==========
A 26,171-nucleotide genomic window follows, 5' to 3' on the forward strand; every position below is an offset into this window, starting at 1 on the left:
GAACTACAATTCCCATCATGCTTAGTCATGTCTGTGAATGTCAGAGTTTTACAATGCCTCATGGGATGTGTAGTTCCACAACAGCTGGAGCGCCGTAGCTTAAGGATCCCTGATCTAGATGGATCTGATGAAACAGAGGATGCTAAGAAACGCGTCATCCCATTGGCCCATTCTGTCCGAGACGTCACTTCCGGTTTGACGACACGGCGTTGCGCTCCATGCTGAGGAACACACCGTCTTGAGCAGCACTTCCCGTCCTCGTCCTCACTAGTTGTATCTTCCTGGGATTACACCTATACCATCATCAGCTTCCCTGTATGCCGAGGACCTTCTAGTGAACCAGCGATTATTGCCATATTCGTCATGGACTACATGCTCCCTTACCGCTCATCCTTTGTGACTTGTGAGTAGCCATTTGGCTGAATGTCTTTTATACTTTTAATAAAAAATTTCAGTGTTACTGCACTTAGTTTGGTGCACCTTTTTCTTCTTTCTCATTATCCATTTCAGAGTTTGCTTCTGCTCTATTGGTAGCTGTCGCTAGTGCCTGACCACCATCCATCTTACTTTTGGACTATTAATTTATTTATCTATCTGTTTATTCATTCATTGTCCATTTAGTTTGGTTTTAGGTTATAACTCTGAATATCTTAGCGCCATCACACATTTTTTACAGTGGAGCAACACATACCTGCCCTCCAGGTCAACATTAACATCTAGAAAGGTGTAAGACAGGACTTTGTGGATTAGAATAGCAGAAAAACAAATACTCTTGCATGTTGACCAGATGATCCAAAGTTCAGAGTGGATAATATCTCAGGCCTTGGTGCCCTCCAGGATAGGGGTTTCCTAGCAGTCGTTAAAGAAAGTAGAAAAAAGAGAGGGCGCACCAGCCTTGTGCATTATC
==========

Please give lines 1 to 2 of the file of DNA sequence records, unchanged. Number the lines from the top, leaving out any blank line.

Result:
A 26,171-nucleotide genomic window follows, 5' to 3' on the forward strand; every position below is an offset into this window, starting at 1 on the left:
GAACTACAATTCCCATCATGCTTAGTCATGTCTGTGAATGTCAGAGTTTTACAATGCCTCATGGGATGTGTAGTTCCACAACAGCTGGAGCGCCGTAGCTTAAGGATCCCTGATCTAGATGGATCTGATGAAACAGAGGATGCTAAGAAACGCGTCATCCCATTGGCCCATTCTGTCCGAGACGTCACTTCCGGTTTGACGACACGGCGTTGCGCTCCATGCTGAGGAACACACCGTCTTGAGCAGCACTTCCCGTCCTCGTCCTCACTAGTTGTATCTTCCTGGGATTACACCTATACCATCATCAGCTTCCCTGTATGCCGAGGACCTTCTAGTGAACCAGCGATTATTGCCATATTCGTCATGGACTACATGCTCCCTTACCGCTCATCCTTTGTGACTTGTGAGTAGCCATTTGGCTGAATGTCTTTTATACTTTTAATAAAAAATTTCAGTGTTACTGCACTTAGTTTGGTGCACCTTTTTCTTCTTTCTCATTATCCATTTCAGAGTTTGCTTCTGCTCTATTGGTAGCTGTCGCTAGTGCCTGACCACCATCCATCTTACTTTTGGACTATTAATTTATTTATCTATCTGTTTATTCATTCATTGTCCATTTAGTTTGGTTTTAGGTTATAACTCTGAATATCTTAGCGCCATCACACATTTTTTACAGTGGAGCAACACATACCTGCCCTCCAGGTCAACATTAACATCTAGAAAGGTGTAAGACAGGACTTTGTGGATTAGAATAGCAGAAAAACAAATACTCTTGCATGTTGACCAGATGATCCAAAGTTCAGAGTGGATAATATCTCAGGCCTTGGTGCCCTCCAGGATAGGGGTTTCCTAGCAGTCGTTAAAGAAAGTAGAAAAAAGAGAGGGCGCACCAGCCTTGTGCATTATC